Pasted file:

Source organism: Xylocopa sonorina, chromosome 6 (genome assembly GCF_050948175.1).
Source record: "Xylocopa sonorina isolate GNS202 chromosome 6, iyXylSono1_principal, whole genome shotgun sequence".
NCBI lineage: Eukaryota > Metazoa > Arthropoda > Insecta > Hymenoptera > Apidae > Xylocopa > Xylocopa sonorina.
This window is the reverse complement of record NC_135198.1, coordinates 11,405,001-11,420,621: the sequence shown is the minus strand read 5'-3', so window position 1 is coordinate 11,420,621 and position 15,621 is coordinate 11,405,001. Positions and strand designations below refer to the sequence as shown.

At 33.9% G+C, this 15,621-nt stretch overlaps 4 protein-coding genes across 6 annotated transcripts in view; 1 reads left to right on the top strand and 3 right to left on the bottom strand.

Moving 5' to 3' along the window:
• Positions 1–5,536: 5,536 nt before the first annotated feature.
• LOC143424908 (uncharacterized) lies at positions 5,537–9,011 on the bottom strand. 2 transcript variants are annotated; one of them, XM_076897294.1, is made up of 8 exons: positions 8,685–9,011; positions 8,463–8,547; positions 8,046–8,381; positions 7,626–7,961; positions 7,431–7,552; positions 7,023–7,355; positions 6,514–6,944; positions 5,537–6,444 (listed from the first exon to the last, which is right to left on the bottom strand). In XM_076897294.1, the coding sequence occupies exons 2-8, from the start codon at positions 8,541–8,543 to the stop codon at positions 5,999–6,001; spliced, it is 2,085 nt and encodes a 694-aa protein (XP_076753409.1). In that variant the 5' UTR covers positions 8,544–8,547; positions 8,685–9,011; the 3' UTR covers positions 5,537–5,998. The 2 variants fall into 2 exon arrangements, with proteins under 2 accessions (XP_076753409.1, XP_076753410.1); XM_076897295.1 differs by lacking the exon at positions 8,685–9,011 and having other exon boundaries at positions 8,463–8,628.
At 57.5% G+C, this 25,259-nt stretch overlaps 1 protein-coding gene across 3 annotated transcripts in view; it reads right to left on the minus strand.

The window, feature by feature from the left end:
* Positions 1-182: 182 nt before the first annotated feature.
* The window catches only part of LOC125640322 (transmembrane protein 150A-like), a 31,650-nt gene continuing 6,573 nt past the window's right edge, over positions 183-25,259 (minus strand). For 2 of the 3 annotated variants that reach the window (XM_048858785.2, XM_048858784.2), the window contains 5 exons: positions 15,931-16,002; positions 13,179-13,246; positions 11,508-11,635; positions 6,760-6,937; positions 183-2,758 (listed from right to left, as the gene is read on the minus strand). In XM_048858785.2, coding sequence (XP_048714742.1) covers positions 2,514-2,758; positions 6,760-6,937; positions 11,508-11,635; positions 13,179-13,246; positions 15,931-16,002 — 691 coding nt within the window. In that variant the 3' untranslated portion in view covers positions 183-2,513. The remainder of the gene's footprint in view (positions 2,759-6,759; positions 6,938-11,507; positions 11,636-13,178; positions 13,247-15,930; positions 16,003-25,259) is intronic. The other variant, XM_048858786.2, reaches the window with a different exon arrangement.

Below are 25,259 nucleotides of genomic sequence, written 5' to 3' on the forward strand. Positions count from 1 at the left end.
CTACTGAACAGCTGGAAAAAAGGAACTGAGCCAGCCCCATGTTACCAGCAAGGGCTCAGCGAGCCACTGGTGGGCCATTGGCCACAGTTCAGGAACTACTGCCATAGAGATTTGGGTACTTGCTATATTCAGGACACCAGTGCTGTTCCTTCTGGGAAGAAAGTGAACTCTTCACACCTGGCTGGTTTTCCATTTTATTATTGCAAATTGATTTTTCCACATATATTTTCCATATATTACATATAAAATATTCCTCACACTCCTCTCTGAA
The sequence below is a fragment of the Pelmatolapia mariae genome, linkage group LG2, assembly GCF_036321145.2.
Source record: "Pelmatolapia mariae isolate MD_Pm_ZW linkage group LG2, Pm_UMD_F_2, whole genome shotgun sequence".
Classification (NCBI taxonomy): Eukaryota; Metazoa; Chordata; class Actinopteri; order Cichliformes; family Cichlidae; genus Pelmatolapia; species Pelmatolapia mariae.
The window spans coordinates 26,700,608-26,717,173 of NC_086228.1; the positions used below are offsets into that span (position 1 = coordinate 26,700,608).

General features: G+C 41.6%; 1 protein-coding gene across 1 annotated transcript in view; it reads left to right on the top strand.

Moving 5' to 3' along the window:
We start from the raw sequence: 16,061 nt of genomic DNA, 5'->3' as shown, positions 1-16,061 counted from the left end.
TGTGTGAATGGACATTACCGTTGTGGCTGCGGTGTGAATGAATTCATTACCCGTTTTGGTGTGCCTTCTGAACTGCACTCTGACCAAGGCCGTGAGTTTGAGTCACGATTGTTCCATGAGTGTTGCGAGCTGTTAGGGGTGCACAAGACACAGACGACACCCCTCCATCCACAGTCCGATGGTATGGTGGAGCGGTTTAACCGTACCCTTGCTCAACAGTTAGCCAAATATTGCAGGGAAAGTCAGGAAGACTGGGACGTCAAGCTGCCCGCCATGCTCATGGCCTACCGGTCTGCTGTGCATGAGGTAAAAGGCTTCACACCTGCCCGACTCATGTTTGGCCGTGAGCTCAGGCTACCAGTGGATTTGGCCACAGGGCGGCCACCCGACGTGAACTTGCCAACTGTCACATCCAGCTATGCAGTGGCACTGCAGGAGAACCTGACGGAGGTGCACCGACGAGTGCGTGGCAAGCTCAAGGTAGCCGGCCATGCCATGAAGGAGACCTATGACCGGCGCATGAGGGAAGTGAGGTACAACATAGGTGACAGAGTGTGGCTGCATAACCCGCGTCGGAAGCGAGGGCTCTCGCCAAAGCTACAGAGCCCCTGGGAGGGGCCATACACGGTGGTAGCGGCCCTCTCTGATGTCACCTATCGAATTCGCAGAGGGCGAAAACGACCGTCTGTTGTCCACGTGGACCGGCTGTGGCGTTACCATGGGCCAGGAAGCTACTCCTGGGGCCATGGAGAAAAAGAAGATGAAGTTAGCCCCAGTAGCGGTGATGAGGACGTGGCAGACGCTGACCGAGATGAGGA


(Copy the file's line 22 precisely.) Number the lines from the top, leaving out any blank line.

TGTGTGAATGGACATTACCGTTGTGGCTGCGGTGTGAATGAATTCATTACCCGTTTTGGTGTGCCTTCTGAACTGCACTCTGACCAAGGCCGTGAGTTTGAGTCACGATTGTTCCATGAGTGTTGCGAGCTGTTAGGGGTGCACAAGACACAGACGACACCCCTCCATCCACAGTCCGATGGTATGGTGGAGCGGTTTAACCGTACCCTTGCTCAACAGTTAGCCAAATATTGCAGGGAAAGTCAGGAAGACTGGGACGTCAAGCTGCCCGCCATGCTCATGGCCTACCGGTCTGCTGTGCATGAGGTAAAAGGCTTCACACCTGCCCGACTCATGTTTGGCCGTGAGCTCAGGCTACCAGTGGATTTGGCCACAGGGCGGCCACCCGACGTGAACTTGCCAACTGTCACATCCAGCTATGCAGTGGCACTGCAGGAGAACCTGACGGAGGTGCACCGACGAGTGCGTGGCAAGCTCAAGGTAGCCGGCCATGCCATGAAGGAGACCTATGACCGGCGCATGAGGGAAGTGAGGTACAACATAGGTGACAGAGTGTGGCTGCATAACCCGCGTCGGAAGCGAGGGCTCTCGCCAAAGCTACAGAGCCCCTGGGAGGGGCCATACACGGTGGTAGCGGCCCTCTCTGATGTCACCTATCGAATTCGCAGAGGGCGAAAACGACCGTCTGTTGTCCACGTGGACCGGCTGTGGCGTTACCATGGGCCAGGAAGCTACTCCTGGGGCCATGGAGAAAAAGAAGATGAAGTTAGCCCCAGTAGCGGTGATGAGGACGTGGCAGACGCTGACCGAGATGAGGA